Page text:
A handsome but unassuming yew tree (Taxus baccata) near the mansion at Wakehurst Place, the Kew Botanical Garden’s country estate in West Sussex, turns out to be 620 years old. Twenty feet in diameter, it’s not the largest yew, never mind the largest tree, nor the most impressive (there are 100-year-old yews at Wakehurst that have grown up naturally on stones which are far splashier and more often painted/pictured/talked about than our medieval tree friend). Nobody at Wakehurst had any idea that particular yew was so ancient.
The tree was examined by a dendrochronologist as part of research for a long-term conservation management plan for the Wakehurst gardens. He took a core sample from the tree — you don’t need to cut the whole thing down to count its rings anymore — and found that the yew was planted in 1391, ten years after the Peasants’ Revolt and eight years before King Richard II was deposed.
Andy Jackson, the head of Wakehurst, said: “I am shocked and amazed. I thought I knew almost all there was to know about Wakehurst’s landscape, but it has unveiled a new layer to me. I’ve walked past this remarkably humble tree almost every day without realising just how old it is.
The yew is like an ancient key, unlocking information about the past and suggesting there was a much older designed landscape at Wakehurst that we didn’t know was there.”
The de Wakehurst family owned the land that would become the country estate starting in 1205. There’s a man-made terrace under the 1391 yew, so Jackson thinks the yew may be evidence of the earliest formal garden designed for the de Wakehursts. Last year archaeologists found remains of a 14th century house that was built near the current mansion (constructed in the 16th century) which is where the yew currently stands, so it may have been part of a line of landscaped trees planted to grace that first house.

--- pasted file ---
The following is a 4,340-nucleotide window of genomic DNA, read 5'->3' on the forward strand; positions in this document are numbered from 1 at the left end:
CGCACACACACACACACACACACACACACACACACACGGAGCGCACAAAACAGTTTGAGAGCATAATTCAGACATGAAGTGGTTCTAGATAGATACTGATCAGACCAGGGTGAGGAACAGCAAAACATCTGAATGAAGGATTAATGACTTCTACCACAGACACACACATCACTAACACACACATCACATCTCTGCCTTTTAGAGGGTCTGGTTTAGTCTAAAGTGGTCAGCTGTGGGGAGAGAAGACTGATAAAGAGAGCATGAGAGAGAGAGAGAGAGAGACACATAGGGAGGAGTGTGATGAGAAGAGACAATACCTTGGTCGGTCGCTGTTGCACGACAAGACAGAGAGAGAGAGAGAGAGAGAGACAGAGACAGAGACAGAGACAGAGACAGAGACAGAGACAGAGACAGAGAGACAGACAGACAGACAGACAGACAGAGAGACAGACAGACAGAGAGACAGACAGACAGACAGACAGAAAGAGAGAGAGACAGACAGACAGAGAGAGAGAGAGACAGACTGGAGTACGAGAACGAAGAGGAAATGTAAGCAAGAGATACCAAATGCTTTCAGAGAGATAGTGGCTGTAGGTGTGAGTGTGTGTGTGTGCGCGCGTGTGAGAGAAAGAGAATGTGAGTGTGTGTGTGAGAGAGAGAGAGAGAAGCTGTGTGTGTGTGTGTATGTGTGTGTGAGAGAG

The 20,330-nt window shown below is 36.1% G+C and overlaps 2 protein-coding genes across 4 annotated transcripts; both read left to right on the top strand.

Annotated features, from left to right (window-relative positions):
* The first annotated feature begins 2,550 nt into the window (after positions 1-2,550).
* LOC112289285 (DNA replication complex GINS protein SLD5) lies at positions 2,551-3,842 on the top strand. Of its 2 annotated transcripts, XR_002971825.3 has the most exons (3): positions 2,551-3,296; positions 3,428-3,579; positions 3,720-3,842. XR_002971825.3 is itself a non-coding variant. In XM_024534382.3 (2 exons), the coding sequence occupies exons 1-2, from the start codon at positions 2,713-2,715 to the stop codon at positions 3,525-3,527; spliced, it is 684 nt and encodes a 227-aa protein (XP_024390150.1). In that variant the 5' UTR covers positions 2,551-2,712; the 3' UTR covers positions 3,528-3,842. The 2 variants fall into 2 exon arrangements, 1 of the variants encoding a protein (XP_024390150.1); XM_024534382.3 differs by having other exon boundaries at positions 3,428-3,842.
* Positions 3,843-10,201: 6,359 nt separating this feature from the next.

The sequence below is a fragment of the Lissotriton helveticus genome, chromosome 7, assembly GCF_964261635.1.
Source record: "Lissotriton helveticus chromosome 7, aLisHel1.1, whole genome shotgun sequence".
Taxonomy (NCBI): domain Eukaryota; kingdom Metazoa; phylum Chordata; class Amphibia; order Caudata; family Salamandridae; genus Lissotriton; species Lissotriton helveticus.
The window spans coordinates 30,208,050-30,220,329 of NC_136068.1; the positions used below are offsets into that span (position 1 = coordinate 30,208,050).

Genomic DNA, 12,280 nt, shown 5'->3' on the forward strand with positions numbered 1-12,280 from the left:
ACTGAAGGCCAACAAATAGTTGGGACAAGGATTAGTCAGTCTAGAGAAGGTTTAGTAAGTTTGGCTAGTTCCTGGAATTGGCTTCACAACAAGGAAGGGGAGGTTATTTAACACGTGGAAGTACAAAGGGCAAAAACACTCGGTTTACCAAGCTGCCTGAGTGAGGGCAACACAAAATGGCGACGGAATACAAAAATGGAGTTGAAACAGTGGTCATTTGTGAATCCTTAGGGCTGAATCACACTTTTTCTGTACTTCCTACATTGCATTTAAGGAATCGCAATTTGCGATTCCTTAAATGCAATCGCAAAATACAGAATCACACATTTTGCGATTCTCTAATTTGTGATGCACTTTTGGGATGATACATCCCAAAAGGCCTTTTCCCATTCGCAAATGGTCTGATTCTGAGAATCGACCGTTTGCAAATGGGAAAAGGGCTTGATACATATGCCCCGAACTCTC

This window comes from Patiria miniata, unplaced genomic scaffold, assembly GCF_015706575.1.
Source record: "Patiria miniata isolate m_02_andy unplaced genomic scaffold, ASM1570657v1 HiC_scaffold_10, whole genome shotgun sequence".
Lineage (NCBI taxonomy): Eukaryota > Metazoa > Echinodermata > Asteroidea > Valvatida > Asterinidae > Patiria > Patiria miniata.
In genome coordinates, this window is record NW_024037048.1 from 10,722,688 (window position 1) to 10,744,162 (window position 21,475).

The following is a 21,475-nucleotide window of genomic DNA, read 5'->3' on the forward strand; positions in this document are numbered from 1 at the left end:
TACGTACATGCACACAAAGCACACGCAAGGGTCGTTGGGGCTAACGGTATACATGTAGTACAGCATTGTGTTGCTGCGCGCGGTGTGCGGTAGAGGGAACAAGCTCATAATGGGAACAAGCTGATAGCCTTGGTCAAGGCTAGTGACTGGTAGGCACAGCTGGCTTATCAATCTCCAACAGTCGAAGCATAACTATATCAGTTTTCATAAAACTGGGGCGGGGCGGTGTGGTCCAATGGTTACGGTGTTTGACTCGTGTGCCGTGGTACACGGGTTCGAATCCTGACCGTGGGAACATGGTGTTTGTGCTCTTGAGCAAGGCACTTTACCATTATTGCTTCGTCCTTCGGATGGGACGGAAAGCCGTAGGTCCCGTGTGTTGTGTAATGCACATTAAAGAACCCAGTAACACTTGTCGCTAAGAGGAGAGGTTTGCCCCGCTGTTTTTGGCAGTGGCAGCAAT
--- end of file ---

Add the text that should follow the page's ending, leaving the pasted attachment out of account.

(Sorry about the groaner in the title. I’m such a cheap date. :no: )
4 thoughts on “Yew don’t look a day over 619”
Traditionally, the yew provided the wood for the best long bows, supposedly the reason why British archers were so good.
The yew is also highly poisonous in most of its parts–and a good plant to keep away from dogs, farm animals and small children.
I agree with the 1st comment since I have done archery for years, the yew provided the wood for the best long bows. It is also a great looking for any garden. Liked the blog
The Wakehurst Yew is just a teenager. I think there is one in Normandy that is over 1600 years young. And there are probably older ones in Spain, perhaps one is still alive that provided the poison for the mass suicides of Cantabrians and Asturians during the Roman conquest.
The bark of the Pacific Yew is used (or more probably was, before synthetics) to make a cancer fighting drug called Taxol. Possibly from the same or similar alkaloids that make Euro-Yews poisonous.